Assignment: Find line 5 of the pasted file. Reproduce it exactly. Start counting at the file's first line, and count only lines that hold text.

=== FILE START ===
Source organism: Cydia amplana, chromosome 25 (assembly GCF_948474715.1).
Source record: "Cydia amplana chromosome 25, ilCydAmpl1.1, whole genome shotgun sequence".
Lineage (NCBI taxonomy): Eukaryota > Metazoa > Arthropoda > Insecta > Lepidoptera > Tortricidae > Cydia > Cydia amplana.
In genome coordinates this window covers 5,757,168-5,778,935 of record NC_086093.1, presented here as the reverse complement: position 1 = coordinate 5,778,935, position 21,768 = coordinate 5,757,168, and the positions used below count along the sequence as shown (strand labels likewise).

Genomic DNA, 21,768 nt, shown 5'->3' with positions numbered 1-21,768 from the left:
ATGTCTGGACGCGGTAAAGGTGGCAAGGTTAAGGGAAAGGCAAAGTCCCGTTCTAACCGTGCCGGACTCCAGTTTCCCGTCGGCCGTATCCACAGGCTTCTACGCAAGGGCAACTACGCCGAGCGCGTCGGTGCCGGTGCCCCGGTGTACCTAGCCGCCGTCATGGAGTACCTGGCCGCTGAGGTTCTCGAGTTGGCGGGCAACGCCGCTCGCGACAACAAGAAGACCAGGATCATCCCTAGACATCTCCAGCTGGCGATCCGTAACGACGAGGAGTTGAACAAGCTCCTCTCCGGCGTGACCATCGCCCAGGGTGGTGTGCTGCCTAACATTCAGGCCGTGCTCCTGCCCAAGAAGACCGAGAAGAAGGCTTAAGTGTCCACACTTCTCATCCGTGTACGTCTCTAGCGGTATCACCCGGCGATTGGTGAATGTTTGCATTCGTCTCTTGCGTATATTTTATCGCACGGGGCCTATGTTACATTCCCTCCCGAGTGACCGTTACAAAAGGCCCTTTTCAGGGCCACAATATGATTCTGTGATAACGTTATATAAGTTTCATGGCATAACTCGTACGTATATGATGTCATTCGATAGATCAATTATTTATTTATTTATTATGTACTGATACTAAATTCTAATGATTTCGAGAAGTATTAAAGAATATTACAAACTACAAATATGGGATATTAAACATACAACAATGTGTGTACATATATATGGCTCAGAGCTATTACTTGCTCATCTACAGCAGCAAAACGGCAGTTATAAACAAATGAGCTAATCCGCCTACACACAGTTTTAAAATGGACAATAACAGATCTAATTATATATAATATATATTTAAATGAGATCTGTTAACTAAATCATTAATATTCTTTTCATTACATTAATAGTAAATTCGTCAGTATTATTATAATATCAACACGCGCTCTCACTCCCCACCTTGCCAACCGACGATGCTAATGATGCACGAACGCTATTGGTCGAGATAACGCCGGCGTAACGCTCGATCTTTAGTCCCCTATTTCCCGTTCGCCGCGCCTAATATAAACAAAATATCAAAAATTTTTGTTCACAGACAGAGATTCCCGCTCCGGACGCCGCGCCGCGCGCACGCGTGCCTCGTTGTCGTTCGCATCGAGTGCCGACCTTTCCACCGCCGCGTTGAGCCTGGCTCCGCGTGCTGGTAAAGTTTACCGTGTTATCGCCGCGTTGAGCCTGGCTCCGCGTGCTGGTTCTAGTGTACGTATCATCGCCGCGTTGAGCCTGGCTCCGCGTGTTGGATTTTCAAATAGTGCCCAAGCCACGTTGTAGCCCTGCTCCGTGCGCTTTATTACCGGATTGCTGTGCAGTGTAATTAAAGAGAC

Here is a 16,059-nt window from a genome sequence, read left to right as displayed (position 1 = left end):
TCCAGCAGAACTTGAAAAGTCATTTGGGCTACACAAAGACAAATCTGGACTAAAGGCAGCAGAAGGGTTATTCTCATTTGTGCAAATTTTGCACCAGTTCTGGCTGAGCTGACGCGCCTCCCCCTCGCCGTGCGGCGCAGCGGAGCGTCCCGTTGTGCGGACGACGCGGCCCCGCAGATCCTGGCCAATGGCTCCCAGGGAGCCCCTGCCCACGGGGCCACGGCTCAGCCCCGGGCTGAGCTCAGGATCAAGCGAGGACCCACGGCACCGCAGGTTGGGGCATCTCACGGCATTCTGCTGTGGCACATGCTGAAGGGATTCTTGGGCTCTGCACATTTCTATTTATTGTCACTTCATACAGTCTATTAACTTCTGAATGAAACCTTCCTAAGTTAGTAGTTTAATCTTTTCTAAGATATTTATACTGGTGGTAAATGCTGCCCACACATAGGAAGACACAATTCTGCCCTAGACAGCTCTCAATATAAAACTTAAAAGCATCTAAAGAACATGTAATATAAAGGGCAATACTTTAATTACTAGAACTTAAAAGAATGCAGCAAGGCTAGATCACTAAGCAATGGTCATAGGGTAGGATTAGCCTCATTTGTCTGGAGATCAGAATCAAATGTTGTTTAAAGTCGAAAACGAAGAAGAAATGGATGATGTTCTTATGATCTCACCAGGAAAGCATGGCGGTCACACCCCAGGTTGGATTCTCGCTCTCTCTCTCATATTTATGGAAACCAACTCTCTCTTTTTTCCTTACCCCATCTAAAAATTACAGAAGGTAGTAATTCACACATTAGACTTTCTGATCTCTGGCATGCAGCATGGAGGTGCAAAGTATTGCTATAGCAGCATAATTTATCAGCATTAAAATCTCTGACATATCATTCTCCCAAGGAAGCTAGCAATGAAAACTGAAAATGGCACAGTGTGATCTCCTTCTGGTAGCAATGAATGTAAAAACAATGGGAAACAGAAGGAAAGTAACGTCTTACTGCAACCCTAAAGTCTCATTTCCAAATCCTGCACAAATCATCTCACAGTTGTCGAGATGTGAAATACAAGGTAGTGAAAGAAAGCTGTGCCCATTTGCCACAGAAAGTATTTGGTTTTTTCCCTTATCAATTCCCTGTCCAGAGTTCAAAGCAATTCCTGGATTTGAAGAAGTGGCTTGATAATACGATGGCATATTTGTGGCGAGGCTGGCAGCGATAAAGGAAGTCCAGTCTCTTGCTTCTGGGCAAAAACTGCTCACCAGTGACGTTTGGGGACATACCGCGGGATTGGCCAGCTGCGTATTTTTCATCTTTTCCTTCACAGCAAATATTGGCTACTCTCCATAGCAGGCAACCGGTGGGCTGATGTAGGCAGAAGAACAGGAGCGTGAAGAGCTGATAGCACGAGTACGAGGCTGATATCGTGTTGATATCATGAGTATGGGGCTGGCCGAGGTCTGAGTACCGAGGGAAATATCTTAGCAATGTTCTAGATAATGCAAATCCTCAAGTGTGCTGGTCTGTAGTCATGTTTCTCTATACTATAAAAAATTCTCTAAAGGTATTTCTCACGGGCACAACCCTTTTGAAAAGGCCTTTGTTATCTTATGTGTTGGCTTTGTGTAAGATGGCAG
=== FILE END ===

Genomic DNA, 21,768 nt, shown 5'->3' with positions numbered 1-21,768 from the left: